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Why I Don't Have a Travel Bucket List

The Huffington Post The Huffington Post 10/03/2016 Sierra Donahue

2016-03-09-1457546225-2716790-bucketlist.jpg © Provided by The Huffington Post 2016-03-09-1457546225-2716790-bucketlist.jpg
Nope, you won't find a bucket list in the "about" section of my blog. And you definitely won't find one tucked away into any of my social media channels, real-life conversations, or silent daydreams.
I'd be lying if I said I didn't have dreams. Places I'd love to see someday, people I'd like to meet, and adventures I'd love to experience. The distinction is that I treasure these dreams because they remain just that: dreams. I refuse to transform them into some sort of obligatory checklist. Goals are great. To-do lists, well...
To-do lists suck the freedom from activities.
To-do lists confine your opportunities for spontaneity.
To-do lists layer on the expectations.
To-do lists value quantity over quality.

And let's face it: a travel bucket list is a glorified, Instagram-worthy to-do list. It's much more fun to read than a grocery list or your workday checklist, but at its core, it remains the same. Something to do, rather than something to enjoy.
To-dobucket lists suck the freedom from activities.
To-dobucket lists confine your opportunities for spontaneous travel.
To-dobucket lists layer on the expectations (and we all know how I feel about expectations and travel . . .)
To-do bucket lists value travel quantity over travel quality
As a recovering perfectionist, I can safely say I'd rather keep my travels as something fun and enjoyable than something to accomplish and finish. Sure, there's pride and feelings of satisfaction in that, but what about simple relaxation?
2016-03-09-1457546500-8583596-bucketlistroad.jpg © Provided by The Huffington Post 2016-03-09-1457546500-8583596-bucketlistroad.jpg
Travel remains one of the best ways to learn and expand one's perspective, yet most of that learning comes from being open to new possibilities and perspectives. While I'm sure vagabonds completing a long-awaited bucket list journey will learn from and enjoy the experience, for me there's something lost in the checklist nature of the event.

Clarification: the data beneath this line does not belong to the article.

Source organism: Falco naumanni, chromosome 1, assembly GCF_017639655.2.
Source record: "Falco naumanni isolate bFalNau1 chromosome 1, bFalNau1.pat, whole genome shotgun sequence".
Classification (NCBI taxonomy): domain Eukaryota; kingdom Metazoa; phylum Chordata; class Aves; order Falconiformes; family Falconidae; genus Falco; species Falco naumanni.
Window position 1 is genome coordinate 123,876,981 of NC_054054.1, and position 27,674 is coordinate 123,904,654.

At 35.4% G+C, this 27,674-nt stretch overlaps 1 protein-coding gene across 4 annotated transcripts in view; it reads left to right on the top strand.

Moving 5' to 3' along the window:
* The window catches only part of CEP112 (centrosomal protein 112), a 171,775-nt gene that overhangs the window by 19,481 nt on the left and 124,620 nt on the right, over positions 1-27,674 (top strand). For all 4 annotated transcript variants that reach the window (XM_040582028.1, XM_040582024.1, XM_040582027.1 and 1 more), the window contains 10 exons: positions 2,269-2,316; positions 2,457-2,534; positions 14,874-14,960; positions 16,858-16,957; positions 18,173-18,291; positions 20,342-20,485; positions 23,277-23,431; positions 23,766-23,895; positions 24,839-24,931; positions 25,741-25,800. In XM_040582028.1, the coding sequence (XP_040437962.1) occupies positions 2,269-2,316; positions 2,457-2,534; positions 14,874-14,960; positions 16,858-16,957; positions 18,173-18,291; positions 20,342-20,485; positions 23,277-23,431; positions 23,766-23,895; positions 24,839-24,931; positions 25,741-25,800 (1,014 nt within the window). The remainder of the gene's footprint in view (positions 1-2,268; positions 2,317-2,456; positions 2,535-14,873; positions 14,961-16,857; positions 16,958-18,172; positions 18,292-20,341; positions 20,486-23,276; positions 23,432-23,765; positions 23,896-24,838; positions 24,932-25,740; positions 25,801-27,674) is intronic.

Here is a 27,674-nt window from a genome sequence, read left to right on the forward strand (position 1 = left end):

I want to travel because I want to learn. Because I want to have fun. Because I want to make memories I'll cherish my whole lifetime. I don't want my passion for adventure to turn into another to-do requirement in which I travel because it's another thing on my list.
I have a lot on my list already. And a lot of lists. As I mentioned, I am that type-A, get-it-done-a-week-early, ace-the-test recovering perfectionist. When I started this travel blog many of my loved ones worried it would be one more "to-do" on the expanding list of things I sign up for.
And they were right, in part, to worry. Thankfully by this point in my life I've learned to take the advice of those who know me best (okay, mostly, give a girl some slack!). So I try to carefully examine my own heart and soul before adding obligations to my task list.
Although parts of the great myriad of activities I call "blogging" have become, and always were, to-do's (no, I don't actually get off on tweeting 10+ times a day), there are many aspects of the trade I refuse to transform into to-do's.
One of these is writing, the heart and soul of my work. Another, no less central, is traveling. These are among the sacred things that I will absolutely not allow to become another obligatory task.
And that, dear vagabonds, means no travel bucket list for me.


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